What Do You Do In San Francisco by Raymond Carver

What Do You Do In San Francisco - Raymond CarverIn What Do You Do in San Francisco by Raymond Carver we have the theme of connection, escape, loss, vulnerability and denial. Taken from his Will You Please Be Quiet, Please collection the story is narrated in the first person by a man called Henry Robinson and the very first sentence of the story is interesting. Henry tells the reader that ‘This has nothing to do with me,’ however by the second paragraph he provides the reader with information about himself (when it would seem there is no need to). We know his occupation, the fact he has been divorced for twenty years, that he has children he hasn’t seen in just as long and that he believes ‘in the value of work, the harder the better.’ All this information is significant as later in the story the reader becomes aware of how much like Lee Marston, Henry actually is, even though Henry may not be prepared to admit it.

Henry’s assessment of the Marstons as beatniks is also interesting. He formulated this opinion not from any facts but from the knowledge that the Marstons didn’t work, Mrs Marston was a painter and Lee had a beard. It is because of this that there is a strong possibility that Henry may not be a reliable narrator. It is true that he chronicles the Marstons stay in Arcata and their subsequent marriage breakdown but Henry’s view point appears to be based on his belief system, rather than on fact.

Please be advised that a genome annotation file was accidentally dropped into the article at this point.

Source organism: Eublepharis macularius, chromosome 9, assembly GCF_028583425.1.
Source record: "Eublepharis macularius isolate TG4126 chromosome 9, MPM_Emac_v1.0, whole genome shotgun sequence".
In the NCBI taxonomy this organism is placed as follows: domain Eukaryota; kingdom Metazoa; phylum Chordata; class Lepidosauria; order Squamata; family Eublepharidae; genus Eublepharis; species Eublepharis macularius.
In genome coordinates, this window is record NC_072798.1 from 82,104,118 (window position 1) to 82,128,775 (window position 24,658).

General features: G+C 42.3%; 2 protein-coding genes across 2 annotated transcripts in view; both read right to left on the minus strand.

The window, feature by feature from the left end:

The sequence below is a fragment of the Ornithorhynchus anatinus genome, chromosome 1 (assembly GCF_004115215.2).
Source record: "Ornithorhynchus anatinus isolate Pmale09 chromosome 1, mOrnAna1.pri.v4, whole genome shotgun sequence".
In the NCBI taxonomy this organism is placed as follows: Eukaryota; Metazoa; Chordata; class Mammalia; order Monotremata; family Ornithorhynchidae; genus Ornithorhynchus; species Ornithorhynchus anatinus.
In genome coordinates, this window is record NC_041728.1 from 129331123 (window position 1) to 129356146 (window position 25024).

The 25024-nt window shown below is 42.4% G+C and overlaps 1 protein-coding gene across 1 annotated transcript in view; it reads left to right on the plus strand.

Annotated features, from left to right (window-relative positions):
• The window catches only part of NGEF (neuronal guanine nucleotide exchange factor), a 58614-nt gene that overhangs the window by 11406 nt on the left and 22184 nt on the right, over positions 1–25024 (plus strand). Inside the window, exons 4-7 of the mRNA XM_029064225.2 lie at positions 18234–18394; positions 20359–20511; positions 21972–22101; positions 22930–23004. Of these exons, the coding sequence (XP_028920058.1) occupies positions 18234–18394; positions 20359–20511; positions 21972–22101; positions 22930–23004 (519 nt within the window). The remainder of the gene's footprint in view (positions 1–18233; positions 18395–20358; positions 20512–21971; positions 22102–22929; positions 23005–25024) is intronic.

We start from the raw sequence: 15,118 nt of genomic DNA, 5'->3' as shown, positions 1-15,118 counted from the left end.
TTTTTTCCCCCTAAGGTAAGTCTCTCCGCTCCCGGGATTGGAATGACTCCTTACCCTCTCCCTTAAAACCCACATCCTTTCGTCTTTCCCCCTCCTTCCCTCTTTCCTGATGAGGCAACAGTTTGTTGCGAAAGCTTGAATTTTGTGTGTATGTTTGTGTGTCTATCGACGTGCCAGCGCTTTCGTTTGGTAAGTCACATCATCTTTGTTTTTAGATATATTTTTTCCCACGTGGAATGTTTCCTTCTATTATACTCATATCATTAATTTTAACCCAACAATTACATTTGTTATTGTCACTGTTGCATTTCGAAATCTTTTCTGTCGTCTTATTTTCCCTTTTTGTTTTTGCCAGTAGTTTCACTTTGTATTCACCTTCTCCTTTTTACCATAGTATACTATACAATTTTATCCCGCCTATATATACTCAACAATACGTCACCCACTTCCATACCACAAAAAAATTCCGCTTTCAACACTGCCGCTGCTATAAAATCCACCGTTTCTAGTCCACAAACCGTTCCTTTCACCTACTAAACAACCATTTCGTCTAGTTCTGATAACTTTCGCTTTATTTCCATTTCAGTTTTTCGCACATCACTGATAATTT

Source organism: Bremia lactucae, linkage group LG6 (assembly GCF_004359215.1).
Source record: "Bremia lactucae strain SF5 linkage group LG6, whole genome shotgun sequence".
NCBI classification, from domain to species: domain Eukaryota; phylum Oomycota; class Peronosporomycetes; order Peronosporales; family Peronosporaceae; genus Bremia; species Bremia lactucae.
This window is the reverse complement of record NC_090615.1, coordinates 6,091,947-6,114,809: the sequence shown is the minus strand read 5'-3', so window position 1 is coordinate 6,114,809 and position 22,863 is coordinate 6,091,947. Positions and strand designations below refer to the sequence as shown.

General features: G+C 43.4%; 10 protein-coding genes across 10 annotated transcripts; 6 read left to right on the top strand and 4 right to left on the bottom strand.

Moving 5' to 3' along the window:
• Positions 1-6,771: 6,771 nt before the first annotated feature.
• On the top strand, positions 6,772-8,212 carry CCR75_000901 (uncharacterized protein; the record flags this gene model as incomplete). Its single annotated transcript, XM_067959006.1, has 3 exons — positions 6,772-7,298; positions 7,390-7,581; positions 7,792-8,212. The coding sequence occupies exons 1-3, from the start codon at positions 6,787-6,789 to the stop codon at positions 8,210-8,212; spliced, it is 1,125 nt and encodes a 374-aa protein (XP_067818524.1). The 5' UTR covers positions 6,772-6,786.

Despite this there is definitely a sense of identification (for Henry) when it comes to Lee Marston, particularly when the marriage breaks down. There is one obvious example in whereby Henry identifies with Lee. After he has handed Lee the flyer and Lee walks back towards his house, Henry calls out to him ‘She’s no good boy. I could tell that the minute I saw her. Why don’t you forget her? Why don’t you go to work and forget her, what have you got against work? It was work, day and night, work that gave me oblivion when I was in your shoes and there was a war on where I was…’ There is a lot in this statement but for the purpose of identification it is clear that Henry identifies with Lee when he says ‘…I was in your shoes…’ Henry is directly linking his own marriage breakdown to Lee’s and it is also significant that we find that Henry’s wife left him too (previously we just knew that he was divorced). This may explain as to why Henry hasn’t seen her in over twenty years. It may also explain Henry’s negative opinion of Mrs Marston. Something the reader is aware of when he said ‘But put me down for saying she wasn’t a good wife and mother.’The statement is also important for another reason (and also tells the reader more about Henry). Henry may not have gotten over his own divorce. Just as some people would escape into alcohol or drugs, Henry has escaped into work, ‘It was work, day and night, work that gave me oblivion…’ Henry has used work to deaden the pain of his wife leaving him, rather than deal with the emotional upheaval that comes with a marriage breakdown.